Hotel Room Suicide: Cuyahoga, Orange, Travis, and Wayne Counties

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Objective: To compare the suicide rates of local residents registering in local hotels with the general suicide rate in that county and to compare the suicide rates of hotel guests from outside the county with the national suicide rate.

Methods: The numbers of cases of suicide in hotel rooms and the general community were tabulated for Cuyahoga County, Ohio, for calendar years 2010–2017; in Orange County, California, and Travis County, Texas, for 2010–2012; and in Wayne County, Michigan, for 1997 to March 2005. The percentage of local residents registering in local hotel rooms was estimated from various sources to stratify the suicide risk for travelers and local residents.

Results: The suicide rate of local residents registering in local hotels was elevated compared to the general nonhotel population in each county (range of relative risk, 15.1–37.8; P < .0001, Poisson distribution). Hotel guests from outside each county had a reduced rate of suicide compared to the national rate (range of relative risk, 0.124–0.524; P < .05, Poisson distribution). With regard to suicide method, drug overdoses accounted for a significantly greater percentage in hotel rooms than in the nonhotel population in 3 of 4 counties (range of risk ratios, 2.03–4.51, P < .01; test of proportions), with the opposite pattern for gunshot wounds (range of risk ratios, 0.27–0.50; P < .01, test of proportions).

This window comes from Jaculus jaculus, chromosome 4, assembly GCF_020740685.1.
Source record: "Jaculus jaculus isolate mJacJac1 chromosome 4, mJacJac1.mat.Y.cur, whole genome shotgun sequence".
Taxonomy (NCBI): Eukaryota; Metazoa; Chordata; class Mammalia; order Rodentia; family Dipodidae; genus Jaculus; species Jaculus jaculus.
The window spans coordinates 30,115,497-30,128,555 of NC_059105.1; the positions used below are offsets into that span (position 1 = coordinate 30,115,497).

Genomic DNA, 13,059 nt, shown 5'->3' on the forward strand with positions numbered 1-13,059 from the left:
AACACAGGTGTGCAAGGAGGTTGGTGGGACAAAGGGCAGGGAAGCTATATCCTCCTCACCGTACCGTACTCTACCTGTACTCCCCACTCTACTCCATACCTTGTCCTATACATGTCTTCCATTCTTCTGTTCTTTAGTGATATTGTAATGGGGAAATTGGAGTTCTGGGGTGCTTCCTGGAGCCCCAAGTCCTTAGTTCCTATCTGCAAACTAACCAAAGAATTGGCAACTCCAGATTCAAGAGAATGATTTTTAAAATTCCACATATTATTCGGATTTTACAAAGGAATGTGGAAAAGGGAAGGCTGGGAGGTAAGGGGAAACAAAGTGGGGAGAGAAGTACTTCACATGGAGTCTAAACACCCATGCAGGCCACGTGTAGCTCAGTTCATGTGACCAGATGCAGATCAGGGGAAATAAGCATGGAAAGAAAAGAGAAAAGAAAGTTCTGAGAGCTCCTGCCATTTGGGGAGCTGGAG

Conclusions: Although local residents register in hotels for various reasons, there appears to be a subpopulation with a purpose of avoiding rescue. Consistent with the risk-rescue rating, means of suicide with lower lethality, eg, drug overdoses, account for a greater percentage of cases in a setting with less chance of rescue. In contrast to the local use population, the sense of purpose or meaning inherent in travel could explain the decreased risk of suicide in guests from outside the county.

Prim Care Companion CNS Disord 2019;21(4):19m02454